Yuungnaqpiallerput - The Way We Genuinely Live - Masterworks of Yup'ik Science and Survival

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Working with Stone, Bone, and IvoryWorking With Ivory

Martin Family Collection, 1930s, Anchorage Museum B07.5

Man carving ivory, possibly in the Kwigillingok school.


Tululiuryaraq Working with ivory

Tuluut ilait perlartut, ilait-ll' nalqigluteng. Tuluq-llu tua-i caliaqaqamegteggu perellra aturluku caliaqelaraat. Pillrit nalqinruluteng. Nutem perelriit nengtesciigalameng, muraunrilameng. Tulut peraayiuralriit tangnikenruluki nalqilriani.

Some ivory pieces are already bent, and some are straight. When they work on ivory they'd follow the curvature and make something. The naturally curved ivory couldn't be straightened because they are not flexible like wood. They like ivory that is a little bent more then the straight ones.

--Frank Andrew, Kwigillingok

Ciimat Stones

Tua-i cavigmek amllermek calissuutaitellruuq. Calissuutait-llu augkut tangtukput wangkuta ciimanek pilaqput. Tamakut calissuutait ipegcetevkenateng. Caliarit caperrnaqluuteng.

They didn't have many tools made from metal. And we called the tools we saw them use ciimat [stones]. The tools they used weren't even sharp. Their work was daunting.

--Willie Kamkoff, Kotlik

Asverem Enra Walrus Bone

Piciatun aturluki, qamigautekluki, cen'gaqluki, mellgarnun epuaqluki, kis'utekluki, nagiiquyanun-llu, tulimait, agluqurrit, tuluit, keggutait. Tamakut tamaa-i atulriartait, augkut-llu ava-i ucuit.

They would use [walrus bones] in various ways, as kayak sled runners, as kayak bow and keel protectors, crooked knife handles, gill-net sinkers, and on seal hunting spears, their ribs, jawbones, tusks, teeth. Those walrus bones were used, and also their penis bones.

--Frank Andrew, Kwigillingok

Stone, bone, and ivory were essential materials in tool construction in the days before metal and plastic. Stones differed in hardness, from soft pumice used to smooth wood to hard stones used to cut meat and hides. Ivory and bone are both softer, organic materials with more flexibility. Yet both could be fashioned into fine points capable of piercing the skins of animals, large and small.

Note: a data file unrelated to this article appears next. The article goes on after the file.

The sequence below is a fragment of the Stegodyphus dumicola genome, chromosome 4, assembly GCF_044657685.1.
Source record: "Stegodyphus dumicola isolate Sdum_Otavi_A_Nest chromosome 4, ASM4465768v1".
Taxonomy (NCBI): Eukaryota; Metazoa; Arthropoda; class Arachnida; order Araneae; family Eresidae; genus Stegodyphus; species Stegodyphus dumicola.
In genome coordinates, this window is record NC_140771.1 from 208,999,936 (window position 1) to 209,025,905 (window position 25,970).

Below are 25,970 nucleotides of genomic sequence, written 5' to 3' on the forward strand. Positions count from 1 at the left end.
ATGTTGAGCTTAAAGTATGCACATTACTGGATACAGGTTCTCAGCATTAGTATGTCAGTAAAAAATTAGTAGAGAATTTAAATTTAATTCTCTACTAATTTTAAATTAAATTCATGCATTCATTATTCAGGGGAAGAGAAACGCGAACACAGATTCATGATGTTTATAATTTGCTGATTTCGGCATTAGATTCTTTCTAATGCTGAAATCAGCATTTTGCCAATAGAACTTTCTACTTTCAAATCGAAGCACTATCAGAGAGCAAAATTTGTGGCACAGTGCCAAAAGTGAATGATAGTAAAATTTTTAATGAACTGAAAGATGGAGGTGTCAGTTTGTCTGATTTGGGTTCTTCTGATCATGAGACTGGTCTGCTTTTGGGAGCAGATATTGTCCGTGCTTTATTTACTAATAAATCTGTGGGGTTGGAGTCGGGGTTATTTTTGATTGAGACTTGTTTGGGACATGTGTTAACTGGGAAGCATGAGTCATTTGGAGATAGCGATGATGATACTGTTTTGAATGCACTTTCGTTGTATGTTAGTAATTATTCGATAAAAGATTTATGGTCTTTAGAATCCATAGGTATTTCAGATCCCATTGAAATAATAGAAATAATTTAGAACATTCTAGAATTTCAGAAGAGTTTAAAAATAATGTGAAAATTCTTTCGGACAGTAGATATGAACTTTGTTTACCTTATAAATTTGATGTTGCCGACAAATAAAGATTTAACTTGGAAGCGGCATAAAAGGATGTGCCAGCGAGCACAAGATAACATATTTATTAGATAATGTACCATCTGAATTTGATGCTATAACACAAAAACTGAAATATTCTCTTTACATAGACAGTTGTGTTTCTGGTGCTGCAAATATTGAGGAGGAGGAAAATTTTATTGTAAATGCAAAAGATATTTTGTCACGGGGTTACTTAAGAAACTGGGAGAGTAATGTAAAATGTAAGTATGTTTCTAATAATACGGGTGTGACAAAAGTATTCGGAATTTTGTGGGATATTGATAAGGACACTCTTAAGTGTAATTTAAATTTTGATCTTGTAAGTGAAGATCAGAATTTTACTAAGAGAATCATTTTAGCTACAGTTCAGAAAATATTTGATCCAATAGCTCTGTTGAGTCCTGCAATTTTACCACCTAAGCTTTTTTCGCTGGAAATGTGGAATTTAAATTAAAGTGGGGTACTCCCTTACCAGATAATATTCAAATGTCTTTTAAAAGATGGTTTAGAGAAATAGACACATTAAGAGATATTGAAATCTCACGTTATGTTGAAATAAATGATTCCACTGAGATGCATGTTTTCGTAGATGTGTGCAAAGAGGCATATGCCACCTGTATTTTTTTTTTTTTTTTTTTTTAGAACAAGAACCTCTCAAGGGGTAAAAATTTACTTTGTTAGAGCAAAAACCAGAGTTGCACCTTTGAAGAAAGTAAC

Keggalrun Pumice

Pumice

Paul John said, "They used these to polish wood when they carved tools and equipment and to polish the inside and outside of wooden bowls."

Pumice
Jeff Foley


Uiteraq Urasqaq-llu Ocher and White Clay

 

Clay

Red ocher and white kaolin clay mixed with water and used as paint. Uiteraq (red ocher), found on volcanic outcrops on Nelson Island, was said to have originated from the menstrual blood of Raven's daughter.

Theresa Moses said: "Uiteraq is used on wood and skins, and it makes things look good. If one does not have some, one misses it."

 

Ann Fienup-Riordan, 1994


  Qesuuraq Vivianite

Vivianite, a rare pigment found on cliffs on Nelson Island and pulverized to make blue paint. Paul John said: "Since it's hard to reach, they sometimes shot at the mountainside to get it."

Pigment
Ann Fienup-Riordan, 2007


Kepun Adz

 

Adz

Adz with a greenstone blade, used to chop and plane wood.

 

I. C. Russell, 1902, Department of Anthropology, Smithsonian Institution 217798


  Caviggaak Knives

Knives

Frank Andrew remarked: "Men used slate-bladed knives for butchering. They were different sizes. The first people used slate on many things, as points on hunting implements and on weapons."

Knives
D. S. Neuman, 1918, Alaska State Museum IIA654, IIA655


Qiivuusaaq Bow Drill

 

Bow Drill

Qiivuusaaq/Bow drill used to engrave both wood and non-wood items.

 

F. Hunter, 1925, Courtesy, National Museum of the American Indian, Smithsonian Institution 24/4085


Demonstration of Ivory Tools

Ann Fienup-Riordan

Paul John demonstrates the drill's use at the National Museum of the American Indian, 1997.



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